My Life among the Deathworks by Philip Reiff
Philip Reiff, an American sociologist who passed away in 2006, wrote a fascinating book titled, My Life among the Deathworks. In the book, he discusses a concept, which he calls “anti-cultures.” “Anti-cultures,” Reiff stated, “translate no sacred order into social” (p. 6). Reiff elaborated, “[Anti-cultures] propose an unprecedented present age without moralities and religions” (p. 7). In other words, anti-cultures build society devoid of and antithetical to any religion or transcendent moral norms.
The Author’s Source of Truth
From the outset, I am writing from a Christian worldview. This means that the objective body of truth that shapes my thinking is the Bible, which is God’s special revelation of himself to humanity. Therefore, my writing serves as a means to teach a Christian audience–although the logic of the argument could be used to persuade anyone who does not hold to the same body of truth as I do.
The Respect for Marriage Act’s Definition of Marriage
The rejection of transcendent truth in the U.S. political system was further revealed in the latest passing of H.R.8404-Respect for Marriage Act by the U.S. Senate. Only time will tell if this bill will become law as it still awaits to be passed by the House and signed by the President of the United States of America. Yet, the passing of the bill would “legally” redefine marriage in America and continue to shape society about the concept of marriage.
The Respect for Marriage Act states that “an individual shall be considered married if that individual’s marriage is between 2 individuals and is valid in the State where the marriage was entered into.” (see H.R. 8404 § 7. Marriage). The traditional definition of marriage asserts that marriage is between a man and a woman, but this new meaning from the contemporary mind declares that two individuals are to be considered married as long as the marriage is State approved–i.e., this law recognizes marriages between a man and a woman, a man and a man, and a woman and a woman.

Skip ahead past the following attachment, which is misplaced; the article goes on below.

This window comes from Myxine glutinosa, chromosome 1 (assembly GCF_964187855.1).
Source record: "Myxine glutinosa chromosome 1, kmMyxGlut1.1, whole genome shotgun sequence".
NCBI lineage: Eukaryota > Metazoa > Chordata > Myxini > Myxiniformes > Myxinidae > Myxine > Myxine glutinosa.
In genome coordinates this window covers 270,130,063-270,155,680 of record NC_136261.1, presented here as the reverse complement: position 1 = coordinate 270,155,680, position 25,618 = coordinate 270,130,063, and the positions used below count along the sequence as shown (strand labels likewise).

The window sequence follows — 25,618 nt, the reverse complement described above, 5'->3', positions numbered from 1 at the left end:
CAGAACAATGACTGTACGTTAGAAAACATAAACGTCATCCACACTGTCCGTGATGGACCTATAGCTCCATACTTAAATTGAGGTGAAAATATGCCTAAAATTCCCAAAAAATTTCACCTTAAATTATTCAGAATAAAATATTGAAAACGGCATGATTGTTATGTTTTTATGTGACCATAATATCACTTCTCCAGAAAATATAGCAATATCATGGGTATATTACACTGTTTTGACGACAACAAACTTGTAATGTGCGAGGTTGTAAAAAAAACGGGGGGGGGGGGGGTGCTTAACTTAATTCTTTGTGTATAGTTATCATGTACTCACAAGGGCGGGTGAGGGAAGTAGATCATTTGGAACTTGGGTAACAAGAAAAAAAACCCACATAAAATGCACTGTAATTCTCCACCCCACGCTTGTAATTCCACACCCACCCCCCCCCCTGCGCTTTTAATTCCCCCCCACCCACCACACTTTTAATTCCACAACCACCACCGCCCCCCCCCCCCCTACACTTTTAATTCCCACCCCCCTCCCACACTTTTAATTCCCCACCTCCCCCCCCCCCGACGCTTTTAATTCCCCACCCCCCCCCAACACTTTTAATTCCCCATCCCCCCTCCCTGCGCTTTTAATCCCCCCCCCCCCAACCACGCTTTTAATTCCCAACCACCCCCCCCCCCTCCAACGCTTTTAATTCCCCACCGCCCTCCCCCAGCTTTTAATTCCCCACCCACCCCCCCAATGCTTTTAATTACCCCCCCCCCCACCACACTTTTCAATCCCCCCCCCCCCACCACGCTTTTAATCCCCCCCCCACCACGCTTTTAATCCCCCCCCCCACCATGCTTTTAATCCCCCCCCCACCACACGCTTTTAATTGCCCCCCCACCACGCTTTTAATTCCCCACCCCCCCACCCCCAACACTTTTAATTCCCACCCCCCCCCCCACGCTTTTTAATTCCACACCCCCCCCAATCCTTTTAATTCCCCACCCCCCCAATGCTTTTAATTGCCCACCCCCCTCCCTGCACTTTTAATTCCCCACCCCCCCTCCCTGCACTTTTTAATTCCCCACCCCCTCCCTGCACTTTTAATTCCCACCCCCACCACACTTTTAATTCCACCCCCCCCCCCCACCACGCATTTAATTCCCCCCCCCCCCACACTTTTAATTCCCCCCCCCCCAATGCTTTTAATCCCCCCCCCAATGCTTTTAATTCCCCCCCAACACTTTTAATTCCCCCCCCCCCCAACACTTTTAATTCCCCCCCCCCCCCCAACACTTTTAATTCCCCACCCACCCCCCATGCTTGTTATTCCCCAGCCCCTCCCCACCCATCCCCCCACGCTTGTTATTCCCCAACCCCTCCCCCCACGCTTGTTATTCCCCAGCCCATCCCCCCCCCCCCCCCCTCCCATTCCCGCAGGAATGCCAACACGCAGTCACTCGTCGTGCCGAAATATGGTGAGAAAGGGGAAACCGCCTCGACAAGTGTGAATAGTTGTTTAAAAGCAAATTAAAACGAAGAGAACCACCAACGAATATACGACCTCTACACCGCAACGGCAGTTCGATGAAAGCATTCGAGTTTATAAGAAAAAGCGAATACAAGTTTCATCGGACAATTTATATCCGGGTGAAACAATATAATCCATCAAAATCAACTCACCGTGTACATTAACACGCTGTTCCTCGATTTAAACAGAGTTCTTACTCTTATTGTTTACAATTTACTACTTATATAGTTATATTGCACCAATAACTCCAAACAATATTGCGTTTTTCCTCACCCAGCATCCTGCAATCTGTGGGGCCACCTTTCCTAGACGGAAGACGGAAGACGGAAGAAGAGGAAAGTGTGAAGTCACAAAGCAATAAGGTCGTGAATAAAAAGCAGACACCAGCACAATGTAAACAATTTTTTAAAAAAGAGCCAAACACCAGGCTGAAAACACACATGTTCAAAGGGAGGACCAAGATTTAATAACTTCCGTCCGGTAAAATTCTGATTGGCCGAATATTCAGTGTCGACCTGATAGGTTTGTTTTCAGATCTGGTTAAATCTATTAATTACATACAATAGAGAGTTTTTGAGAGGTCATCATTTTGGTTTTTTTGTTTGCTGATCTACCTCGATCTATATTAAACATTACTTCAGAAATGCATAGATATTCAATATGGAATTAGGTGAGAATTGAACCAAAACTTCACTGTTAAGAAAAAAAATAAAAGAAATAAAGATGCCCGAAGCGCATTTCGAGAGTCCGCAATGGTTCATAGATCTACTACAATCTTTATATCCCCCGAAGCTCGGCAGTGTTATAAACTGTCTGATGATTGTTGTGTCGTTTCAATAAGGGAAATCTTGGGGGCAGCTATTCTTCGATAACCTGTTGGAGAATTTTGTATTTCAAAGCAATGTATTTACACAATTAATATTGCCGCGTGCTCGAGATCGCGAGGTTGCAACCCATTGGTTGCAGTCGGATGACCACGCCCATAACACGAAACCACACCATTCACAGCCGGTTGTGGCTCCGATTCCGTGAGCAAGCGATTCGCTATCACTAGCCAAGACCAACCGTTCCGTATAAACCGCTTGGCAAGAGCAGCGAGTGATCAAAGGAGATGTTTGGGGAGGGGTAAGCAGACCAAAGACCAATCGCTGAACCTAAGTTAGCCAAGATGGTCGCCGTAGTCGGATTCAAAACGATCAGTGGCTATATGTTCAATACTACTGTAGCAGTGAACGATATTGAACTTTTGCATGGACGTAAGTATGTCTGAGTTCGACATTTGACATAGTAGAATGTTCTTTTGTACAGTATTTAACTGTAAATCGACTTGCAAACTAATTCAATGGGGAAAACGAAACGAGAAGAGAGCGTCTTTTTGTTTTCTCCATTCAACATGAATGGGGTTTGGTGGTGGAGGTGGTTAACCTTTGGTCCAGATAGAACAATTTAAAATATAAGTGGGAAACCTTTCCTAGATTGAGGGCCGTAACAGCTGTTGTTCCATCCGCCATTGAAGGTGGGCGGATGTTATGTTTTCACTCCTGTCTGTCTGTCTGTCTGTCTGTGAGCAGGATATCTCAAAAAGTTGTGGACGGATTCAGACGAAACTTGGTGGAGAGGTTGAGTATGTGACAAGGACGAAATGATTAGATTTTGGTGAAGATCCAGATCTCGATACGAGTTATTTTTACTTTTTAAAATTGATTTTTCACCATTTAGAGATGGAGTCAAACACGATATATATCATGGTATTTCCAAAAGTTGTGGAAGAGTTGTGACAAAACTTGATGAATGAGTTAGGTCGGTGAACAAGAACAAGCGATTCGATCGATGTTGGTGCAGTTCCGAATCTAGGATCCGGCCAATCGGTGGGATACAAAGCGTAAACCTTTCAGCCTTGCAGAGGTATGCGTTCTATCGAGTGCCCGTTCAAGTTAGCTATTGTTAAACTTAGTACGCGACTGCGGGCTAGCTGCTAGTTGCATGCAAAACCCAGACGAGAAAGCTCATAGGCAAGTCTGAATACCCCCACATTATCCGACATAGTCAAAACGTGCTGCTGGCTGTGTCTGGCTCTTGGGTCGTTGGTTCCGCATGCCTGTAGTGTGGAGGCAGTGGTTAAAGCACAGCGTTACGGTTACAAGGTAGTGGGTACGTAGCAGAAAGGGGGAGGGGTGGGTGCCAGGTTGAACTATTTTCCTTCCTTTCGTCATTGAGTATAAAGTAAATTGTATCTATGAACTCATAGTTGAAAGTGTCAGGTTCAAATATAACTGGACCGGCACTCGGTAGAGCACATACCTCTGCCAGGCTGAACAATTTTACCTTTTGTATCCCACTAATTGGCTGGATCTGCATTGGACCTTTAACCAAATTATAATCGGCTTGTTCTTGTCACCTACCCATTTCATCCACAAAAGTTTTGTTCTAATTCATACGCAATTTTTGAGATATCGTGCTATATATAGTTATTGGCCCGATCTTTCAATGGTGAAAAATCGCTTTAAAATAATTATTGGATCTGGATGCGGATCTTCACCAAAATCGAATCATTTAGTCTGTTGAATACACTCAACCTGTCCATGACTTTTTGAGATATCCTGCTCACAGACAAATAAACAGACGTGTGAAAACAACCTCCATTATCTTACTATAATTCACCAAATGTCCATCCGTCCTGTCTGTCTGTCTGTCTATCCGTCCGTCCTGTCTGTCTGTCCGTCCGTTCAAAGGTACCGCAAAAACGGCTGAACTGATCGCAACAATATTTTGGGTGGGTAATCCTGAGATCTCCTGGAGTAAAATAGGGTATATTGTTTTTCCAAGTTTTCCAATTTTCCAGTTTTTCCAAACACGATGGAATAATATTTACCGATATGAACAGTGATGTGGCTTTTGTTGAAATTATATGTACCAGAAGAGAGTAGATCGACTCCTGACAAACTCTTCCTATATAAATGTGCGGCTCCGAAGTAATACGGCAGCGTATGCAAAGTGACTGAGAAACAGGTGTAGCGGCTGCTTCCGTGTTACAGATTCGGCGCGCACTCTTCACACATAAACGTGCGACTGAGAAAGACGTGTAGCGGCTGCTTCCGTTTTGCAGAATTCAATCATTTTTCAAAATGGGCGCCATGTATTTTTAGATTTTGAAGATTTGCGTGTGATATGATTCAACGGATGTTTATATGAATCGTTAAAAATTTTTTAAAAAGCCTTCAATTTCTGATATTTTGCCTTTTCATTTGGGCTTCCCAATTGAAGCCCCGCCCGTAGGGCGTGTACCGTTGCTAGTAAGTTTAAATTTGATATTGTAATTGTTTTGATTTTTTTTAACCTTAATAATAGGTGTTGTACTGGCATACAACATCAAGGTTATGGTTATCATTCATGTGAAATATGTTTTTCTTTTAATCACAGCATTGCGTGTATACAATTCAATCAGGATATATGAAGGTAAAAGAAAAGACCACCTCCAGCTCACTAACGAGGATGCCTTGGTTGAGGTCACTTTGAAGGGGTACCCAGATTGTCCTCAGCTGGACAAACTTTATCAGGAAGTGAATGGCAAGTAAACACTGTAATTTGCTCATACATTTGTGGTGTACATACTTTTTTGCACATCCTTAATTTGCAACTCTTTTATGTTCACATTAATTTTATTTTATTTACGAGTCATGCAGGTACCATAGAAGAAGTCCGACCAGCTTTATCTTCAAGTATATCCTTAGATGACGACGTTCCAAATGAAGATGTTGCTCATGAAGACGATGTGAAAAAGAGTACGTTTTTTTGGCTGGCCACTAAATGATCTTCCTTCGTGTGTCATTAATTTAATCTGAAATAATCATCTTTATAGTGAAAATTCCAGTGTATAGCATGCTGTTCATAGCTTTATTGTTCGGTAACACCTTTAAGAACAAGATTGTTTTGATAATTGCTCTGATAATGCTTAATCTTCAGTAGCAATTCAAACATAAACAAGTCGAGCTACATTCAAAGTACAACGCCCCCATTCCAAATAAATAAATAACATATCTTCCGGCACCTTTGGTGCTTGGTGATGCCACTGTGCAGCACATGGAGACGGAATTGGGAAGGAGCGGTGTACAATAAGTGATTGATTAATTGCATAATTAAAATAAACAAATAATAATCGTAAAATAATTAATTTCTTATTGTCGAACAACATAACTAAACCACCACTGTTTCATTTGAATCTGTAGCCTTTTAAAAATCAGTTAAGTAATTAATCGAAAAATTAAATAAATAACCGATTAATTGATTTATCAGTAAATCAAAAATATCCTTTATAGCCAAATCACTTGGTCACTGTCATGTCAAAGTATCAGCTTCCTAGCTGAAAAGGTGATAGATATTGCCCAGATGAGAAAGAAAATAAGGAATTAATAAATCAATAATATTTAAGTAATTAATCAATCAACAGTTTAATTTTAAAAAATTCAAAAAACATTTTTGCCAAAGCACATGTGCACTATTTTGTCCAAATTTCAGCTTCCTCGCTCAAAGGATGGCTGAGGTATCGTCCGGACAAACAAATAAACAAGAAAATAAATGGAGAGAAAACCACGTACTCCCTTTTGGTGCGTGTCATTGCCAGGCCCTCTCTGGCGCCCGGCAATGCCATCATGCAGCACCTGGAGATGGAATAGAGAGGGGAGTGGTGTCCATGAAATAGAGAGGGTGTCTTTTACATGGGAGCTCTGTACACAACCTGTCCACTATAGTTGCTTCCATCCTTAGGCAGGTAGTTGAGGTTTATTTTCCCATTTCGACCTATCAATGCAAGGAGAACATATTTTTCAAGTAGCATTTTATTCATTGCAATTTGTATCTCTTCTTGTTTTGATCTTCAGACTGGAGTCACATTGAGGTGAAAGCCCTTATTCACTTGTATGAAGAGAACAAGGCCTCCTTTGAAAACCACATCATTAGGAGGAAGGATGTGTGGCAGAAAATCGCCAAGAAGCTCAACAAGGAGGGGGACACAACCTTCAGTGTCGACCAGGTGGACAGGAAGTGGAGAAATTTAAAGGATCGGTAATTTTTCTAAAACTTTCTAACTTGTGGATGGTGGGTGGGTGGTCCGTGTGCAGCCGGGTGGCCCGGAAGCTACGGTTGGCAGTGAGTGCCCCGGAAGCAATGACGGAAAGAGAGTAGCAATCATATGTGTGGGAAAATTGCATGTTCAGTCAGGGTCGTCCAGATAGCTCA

Question 1: Can U.S. Law Truly Change the Definition of Marriage?
God defines marriage as one man and one woman in covenant together (cf. Gen 2:24). The Bible speaks against polygamy with the commandment “You shall not commit adultery” (Ex 20:14). From these passages, God asserts that marriage is one man and one woman until death. For the sake of intellectual fairness, H.R. 8404 does prohibit polygamy in this bill so we should commend them for that–although its hard to see how long that will last since the new law embraces secular thinking. In other words, logically the potential new law has to open the door to all possibilities for other types of “marriages” to be adopted in the future (perhaps a post for another day).
One should ask, “Can the U.S. Senate, the House, and the President redefine the meaning of marriage in God’s economy–assuming this bill becomes law? The answer is an emphatic, “No.” God has defined and set the parameters of marriage so no human law has the ability to usurp his authority. In other words, just because humans “think” they have the “right” to change the definition of marriage in the law, does not mean God will change his Word on the basis of the U.S. legislative process.
Question 2: How Should Christians Respond to this Potential Bill?
First, we need to respond with lament–I believe this word is sadly being erased from our Christian vocabulary. Many Christians will react with anger, and in one sense, perhaps they will declare this to be a righteous anger. Yet, we should be heartbroken and sad that this potential law will redefine what God has already declared to be true. Our lament is that many people are being given over to the futility of their minds (cf. Rom 1:21). We should be saddened that human laws like this have the ability to disrupt God’s created order, and when we go outside the bounds of God’s order–which all sin does, our rebellion tends to lead to both personal and societal disorder.
Second, we need to be ready to respond with the gospel. Brothers and sisters, as culture seems to be growing more and more to reflect Reiff’s anti-culture definition, we must hold up the light of the gospel. I believe that in cultures that are the darkest the gospel light shines the brightest. We need to be reminded that human laws have no bearing on our witness. As we lament and as people feel the weight of their brokenness, we need to stand ready to give them the only hope that we have in this life–Jesus Christ. We need to remember that God once pulled us out of our trespasses and sins, and saved us by his grace through our faith in Jesus Christ. Through Christ, we have been given life and life abundantly (John 10:10). Therefore, share the light of the gospel even in the midst of lament so that God’s grace will abound even in a culture that seems to be growing darker by the day.
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